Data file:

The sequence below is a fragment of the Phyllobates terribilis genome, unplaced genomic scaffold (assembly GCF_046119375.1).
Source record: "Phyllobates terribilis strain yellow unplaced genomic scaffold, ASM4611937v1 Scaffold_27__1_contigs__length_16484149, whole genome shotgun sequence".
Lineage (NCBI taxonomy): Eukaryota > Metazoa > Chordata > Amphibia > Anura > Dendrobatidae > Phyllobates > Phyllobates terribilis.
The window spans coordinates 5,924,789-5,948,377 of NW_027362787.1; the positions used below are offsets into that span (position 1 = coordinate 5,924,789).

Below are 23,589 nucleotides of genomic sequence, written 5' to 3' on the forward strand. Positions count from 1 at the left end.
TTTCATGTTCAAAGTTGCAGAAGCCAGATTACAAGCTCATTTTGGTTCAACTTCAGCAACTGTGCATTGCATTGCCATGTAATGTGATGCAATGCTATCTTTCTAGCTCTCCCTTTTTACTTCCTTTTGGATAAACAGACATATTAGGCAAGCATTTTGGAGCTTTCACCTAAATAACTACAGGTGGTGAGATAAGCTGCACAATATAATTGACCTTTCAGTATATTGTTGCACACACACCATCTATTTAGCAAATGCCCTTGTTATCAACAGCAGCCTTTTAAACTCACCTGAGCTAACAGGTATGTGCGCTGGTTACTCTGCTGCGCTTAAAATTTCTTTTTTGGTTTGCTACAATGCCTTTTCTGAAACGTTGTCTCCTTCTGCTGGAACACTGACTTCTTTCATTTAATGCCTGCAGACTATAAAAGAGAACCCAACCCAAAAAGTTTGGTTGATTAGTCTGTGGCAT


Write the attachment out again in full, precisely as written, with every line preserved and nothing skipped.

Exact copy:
The sequence below is a fragment of the Phyllobates terribilis genome, unplaced genomic scaffold (assembly GCF_046119375.1).
Source record: "Phyllobates terribilis strain yellow unplaced genomic scaffold, ASM4611937v1 Scaffold_27__1_contigs__length_16484149, whole genome shotgun sequence".
Lineage (NCBI taxonomy): Eukaryota > Metazoa > Chordata > Amphibia > Anura > Dendrobatidae > Phyllobates > Phyllobates terribilis.
The window spans coordinates 5,924,789-5,948,377 of NW_027362787.1; the positions used below are offsets into that span (position 1 = coordinate 5,924,789).

Below are 23,589 nucleotides of genomic sequence, written 5' to 3' on the forward strand. Positions count from 1 at the left end.
TTTCATGTTCAAAGTTGCAGAAGCCAGATTACAAGCTCATTTTGGTTCAACTTCAGCAACTGTGCATTGCATTGCCATGTAATGTGATGCAATGCTATCTTTCTAGCTCTCCCTTTTTACTTCCTTTTGGATAAACAGACATATTAGGCAAGCATTTTGGAGCTTTCACCTAAATAACTACAGGTGGTGAGATAAGCTGCACAATATAATTGACCTTTCAGTATATTGTTGCACACACACCATCTATTTAGCAAATGCCCTTGTTATCAACAGCAGCCTTTTAAACTCACCTGAGCTAACAGGTATGTGCGCTGGTTACTCTGCTGCGCTTAAAATTTCTTTTTTGGTTTGCTACAATGCCTTTTCTGAAACGTTGTCTCCTTCTGCTGGAACACTGACTTCTTTCATTTAATGCCTGCAGACTATAAAAGAGAACCCAACCCAAAAAGTTTGGTTGATTAGTCTGTGGCAT